Thursday, November 22, 2012



Rowland Watkyns (1614?-1664), "Sickness," in his Flamma Sine Fumo: or, Poems Without Fictions (London: Printed for William Leake, 1662), p. 67-68:
Omnes sani facilè aegrotis consilium damus.

Ask me no more, Which is the greatest wealth,
Our rich possessions, liberty, or health?
For riches, freedome, without health to me
Make but sad musick without harmony.
Rust eateth Iron: and the finest cloth        5
Is spoil'd, and fretted by the envious moth;
Through sickness strength and beauty fade away,
As when a cloud obscures the fairest day;
Each sickness is Gods prison; and more sad
Than any which cruel Tyrants had.        10
When the sore gout doth but possess the toe,
Where is thy former liberty to go?
A golden Crown can no great comfort be,
When th' head is troubled with a plethorie.
Call for delicious Quails, Canary Wine,        15
The finest Bread, or Manna more divine;
These to thy palate will distastful prove,
When nothing can thee to disgestion move,
Much more diseases will in man appear,
Than there be dayes existent in the year.        20
O health, O perfect health, the gift of God,
When we grow wanton, sickness is his rod:
When I am sick or well, grant, Lord, I may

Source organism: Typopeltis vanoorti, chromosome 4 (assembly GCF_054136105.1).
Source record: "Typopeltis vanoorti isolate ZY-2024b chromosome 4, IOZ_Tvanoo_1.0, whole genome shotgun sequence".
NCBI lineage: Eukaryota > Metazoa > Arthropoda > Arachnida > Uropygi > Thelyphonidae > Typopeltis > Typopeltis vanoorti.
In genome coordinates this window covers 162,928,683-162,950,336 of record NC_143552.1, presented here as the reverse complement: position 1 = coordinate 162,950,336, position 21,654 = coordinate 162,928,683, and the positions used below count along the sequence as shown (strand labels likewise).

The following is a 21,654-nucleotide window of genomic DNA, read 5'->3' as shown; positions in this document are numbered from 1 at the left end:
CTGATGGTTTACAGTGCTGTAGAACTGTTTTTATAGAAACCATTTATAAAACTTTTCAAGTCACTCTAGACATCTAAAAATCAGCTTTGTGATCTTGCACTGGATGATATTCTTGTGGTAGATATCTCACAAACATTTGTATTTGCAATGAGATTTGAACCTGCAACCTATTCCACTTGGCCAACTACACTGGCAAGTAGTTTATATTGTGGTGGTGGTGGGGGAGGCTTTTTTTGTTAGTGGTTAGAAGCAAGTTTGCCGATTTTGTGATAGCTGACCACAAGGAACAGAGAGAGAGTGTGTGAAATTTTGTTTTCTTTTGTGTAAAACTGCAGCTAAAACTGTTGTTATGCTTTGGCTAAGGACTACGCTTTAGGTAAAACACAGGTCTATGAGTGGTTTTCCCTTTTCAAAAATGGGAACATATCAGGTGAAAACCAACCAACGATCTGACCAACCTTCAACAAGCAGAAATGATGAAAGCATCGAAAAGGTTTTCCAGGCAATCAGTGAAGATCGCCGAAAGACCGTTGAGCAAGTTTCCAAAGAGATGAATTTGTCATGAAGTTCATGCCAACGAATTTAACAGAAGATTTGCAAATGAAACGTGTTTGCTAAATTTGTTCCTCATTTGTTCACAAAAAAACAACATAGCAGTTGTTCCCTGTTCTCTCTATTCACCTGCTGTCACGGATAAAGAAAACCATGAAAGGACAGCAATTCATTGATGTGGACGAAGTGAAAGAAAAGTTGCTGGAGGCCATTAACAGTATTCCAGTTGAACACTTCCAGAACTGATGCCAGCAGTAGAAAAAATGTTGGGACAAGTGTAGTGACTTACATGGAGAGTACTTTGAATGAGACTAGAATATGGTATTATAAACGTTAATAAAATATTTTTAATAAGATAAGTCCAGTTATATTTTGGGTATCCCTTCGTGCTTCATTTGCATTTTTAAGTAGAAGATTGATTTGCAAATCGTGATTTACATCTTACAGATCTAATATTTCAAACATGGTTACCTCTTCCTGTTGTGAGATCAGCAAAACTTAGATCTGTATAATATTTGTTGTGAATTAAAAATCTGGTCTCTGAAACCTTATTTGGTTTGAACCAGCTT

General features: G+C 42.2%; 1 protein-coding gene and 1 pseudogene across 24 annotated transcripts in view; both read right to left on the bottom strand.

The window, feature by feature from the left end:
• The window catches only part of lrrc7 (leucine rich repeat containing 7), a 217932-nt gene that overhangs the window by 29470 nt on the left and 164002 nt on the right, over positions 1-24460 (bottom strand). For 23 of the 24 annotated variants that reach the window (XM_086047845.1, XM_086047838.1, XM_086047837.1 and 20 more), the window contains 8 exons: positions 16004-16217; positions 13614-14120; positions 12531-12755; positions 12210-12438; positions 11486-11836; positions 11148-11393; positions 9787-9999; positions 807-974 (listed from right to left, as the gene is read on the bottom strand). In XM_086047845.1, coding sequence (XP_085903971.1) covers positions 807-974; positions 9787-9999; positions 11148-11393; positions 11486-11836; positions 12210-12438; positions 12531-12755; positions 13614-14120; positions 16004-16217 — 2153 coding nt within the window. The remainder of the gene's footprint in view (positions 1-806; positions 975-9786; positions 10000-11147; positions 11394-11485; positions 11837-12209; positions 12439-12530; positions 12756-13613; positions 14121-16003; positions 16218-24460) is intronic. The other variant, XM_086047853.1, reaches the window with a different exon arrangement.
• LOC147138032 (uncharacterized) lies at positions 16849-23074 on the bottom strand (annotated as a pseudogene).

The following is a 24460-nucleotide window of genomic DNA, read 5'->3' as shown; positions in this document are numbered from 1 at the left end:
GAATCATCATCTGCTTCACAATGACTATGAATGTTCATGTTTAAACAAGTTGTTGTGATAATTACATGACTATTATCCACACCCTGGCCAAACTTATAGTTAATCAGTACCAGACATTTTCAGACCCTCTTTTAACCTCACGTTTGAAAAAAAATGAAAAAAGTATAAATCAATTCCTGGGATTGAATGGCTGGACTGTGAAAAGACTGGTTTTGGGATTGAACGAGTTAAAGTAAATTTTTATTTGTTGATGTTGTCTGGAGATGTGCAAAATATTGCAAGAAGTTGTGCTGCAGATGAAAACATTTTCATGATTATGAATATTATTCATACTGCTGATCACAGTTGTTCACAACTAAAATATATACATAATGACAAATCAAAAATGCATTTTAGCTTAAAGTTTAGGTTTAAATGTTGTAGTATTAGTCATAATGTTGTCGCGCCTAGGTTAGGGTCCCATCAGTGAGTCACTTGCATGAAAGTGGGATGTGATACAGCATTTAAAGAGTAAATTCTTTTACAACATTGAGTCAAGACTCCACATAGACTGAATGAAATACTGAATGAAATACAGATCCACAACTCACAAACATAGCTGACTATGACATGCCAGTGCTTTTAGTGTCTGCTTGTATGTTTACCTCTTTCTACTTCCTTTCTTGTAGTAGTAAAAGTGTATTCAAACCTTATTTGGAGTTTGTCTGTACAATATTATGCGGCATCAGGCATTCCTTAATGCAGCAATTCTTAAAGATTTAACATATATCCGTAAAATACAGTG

Remember thee, and not forget to pray.
The Latin motto (which means "We all, when healthy, readily give advice to those who are sick") recalls Terence, Andria 309: "facile omnes quom valemu' recta consilia aegrotis damus," which is #1205 in Renzo Tosi, Dictionnaire des sentences latines et grecques, tr. Rebecca Lenoir (Grenoble: Jérôme Millon, 2010), p. 825. Tosi doesn't list Watkyns' variant of the motto, but he does give an English version: "It is easy for a man in health to preach patience to the sick."

A "plethorie" (line 14) is an "overabundance of one or more humours, esp. blood" (Oxford English Dictionary, s.v. plethora). According to Alan Rudrum, "Watkyns, Rowland (c.1614–1664)," Oxford Dictionary of National Biography, Watkyns "may have practised as a physician while he was deprived of his living."

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